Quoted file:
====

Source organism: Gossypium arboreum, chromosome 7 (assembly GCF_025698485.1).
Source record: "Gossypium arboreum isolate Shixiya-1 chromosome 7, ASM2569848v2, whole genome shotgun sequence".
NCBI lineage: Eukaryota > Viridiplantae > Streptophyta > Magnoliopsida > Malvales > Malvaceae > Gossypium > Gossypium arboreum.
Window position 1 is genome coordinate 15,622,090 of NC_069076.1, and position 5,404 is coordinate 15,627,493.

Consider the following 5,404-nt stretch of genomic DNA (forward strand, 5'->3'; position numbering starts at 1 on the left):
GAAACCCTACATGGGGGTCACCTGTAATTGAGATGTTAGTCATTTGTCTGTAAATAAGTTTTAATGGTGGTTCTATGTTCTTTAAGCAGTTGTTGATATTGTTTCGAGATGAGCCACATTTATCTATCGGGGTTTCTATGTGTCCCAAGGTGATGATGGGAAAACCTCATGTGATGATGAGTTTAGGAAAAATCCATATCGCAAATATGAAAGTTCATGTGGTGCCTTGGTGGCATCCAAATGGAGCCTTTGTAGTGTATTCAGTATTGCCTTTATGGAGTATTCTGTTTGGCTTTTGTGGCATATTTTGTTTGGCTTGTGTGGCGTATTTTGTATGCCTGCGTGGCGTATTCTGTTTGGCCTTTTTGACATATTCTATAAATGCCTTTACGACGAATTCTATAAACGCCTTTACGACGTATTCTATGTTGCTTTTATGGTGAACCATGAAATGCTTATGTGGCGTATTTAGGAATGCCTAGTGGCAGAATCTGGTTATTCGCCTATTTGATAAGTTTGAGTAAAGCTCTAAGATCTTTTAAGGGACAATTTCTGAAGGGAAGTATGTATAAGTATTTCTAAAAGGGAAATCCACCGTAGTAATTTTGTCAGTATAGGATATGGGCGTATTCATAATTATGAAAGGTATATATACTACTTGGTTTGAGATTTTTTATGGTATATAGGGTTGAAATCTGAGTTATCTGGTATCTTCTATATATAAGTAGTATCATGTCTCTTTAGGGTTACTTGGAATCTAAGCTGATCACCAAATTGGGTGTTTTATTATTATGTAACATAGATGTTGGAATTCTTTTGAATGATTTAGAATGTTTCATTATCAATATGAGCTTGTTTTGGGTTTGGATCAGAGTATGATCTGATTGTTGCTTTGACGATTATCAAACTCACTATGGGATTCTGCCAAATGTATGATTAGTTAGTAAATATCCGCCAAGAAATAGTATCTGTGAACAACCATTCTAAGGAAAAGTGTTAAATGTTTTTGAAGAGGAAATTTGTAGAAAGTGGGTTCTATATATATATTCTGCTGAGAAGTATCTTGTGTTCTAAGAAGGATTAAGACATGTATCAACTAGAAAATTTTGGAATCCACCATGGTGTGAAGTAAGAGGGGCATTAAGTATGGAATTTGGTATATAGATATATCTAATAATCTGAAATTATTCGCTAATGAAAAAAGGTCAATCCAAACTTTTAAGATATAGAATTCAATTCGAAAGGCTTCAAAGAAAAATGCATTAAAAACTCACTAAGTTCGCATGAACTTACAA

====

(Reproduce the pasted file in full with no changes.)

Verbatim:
Source organism: Gossypium arboreum, chromosome 7 (assembly GCF_025698485.1).
Source record: "Gossypium arboreum isolate Shixiya-1 chromosome 7, ASM2569848v2, whole genome shotgun sequence".
NCBI lineage: Eukaryota > Viridiplantae > Streptophyta > Magnoliopsida > Malvales > Malvaceae > Gossypium > Gossypium arboreum.
Window position 1 is genome coordinate 15,622,090 of NC_069076.1, and position 5,404 is coordinate 15,627,493.

Consider the following 5,404-nt stretch of genomic DNA (forward strand, 5'->3'; position numbering starts at 1 on the left):
GAAACCCTACATGGGGGTCACCTGTAATTGAGATGTTAGTCATTTGTCTGTAAATAAGTTTTAATGGTGGTTCTATGTTCTTTAAGCAGTTGTTGATATTGTTTCGAGATGAGCCACATTTATCTATCGGGGTTTCTATGTGTCCCAAGGTGATGATGGGAAAACCTCATGTGATGATGAGTTTAGGAAAAATCCATATCGCAAATATGAAAGTTCATGTGGTGCCTTGGTGGCATCCAAATGGAGCCTTTGTAGTGTATTCAGTATTGCCTTTATGGAGTATTCTGTTTGGCTTTTGTGGCATATTTTGTTTGGCTTGTGTGGCGTATTTTGTATGCCTGCGTGGCGTATTCTGTTTGGCCTTTTTGACATATTCTATAAATGCCTTTACGACGAATTCTATAAACGCCTTTACGACGTATTCTATGTTGCTTTTATGGTGAACCATGAAATGCTTATGTGGCGTATTTAGGAATGCCTAGTGGCAGAATCTGGTTATTCGCCTATTTGATAAGTTTGAGTAAAGCTCTAAGATCTTTTAAGGGACAATTTCTGAAGGGAAGTATGTATAAGTATTTCTAAAAGGGAAATCCACCGTAGTAATTTTGTCAGTATAGGATATGGGCGTATTCATAATTATGAAAGGTATATATACTACTTGGTTTGAGATTTTTTATGGTATATAGGGTTGAAATCTGAGTTATCTGGTATCTTCTATATATAAGTAGTATCATGTCTCTTTAGGGTTACTTGGAATCTAAGCTGATCACCAAATTGGGTGTTTTATTATTATGTAACATAGATGTTGGAATTCTTTTGAATGATTTAGAATGTTTCATTATCAATATGAGCTTGTTTTGGGTTTGGATCAGAGTATGATCTGATTGTTGCTTTGACGATTATCAAACTCACTATGGGATTCTGCCAAATGTATGATTAGTTAGTAAATATCCGCCAAGAAATAGTATCTGTGAACAACCATTCTAAGGAAAAGTGTTAAATGTTTTTGAAGAGGAAATTTGTAGAAAGTGGGTTCTATATATATATTCTGCTGAGAAGTATCTTGTGTTCTAAGAAGGATTAAGACATGTATCAACTAGAAAATTTTGGAATCCACCATGGTGTGAAGTAAGAGGGGCATTAAGTATGGAATTTGGTATATAGATATATCTAATAATCTGAAATTATTCGCTAATGAAAAAAGGTCAATCCAAACTTTTAAGATATAGAATTCAATTCGAAAGGCTTCAAAGAAAAATGCATTAAAAACTCACTAAGTTCGCATGAACTTACAA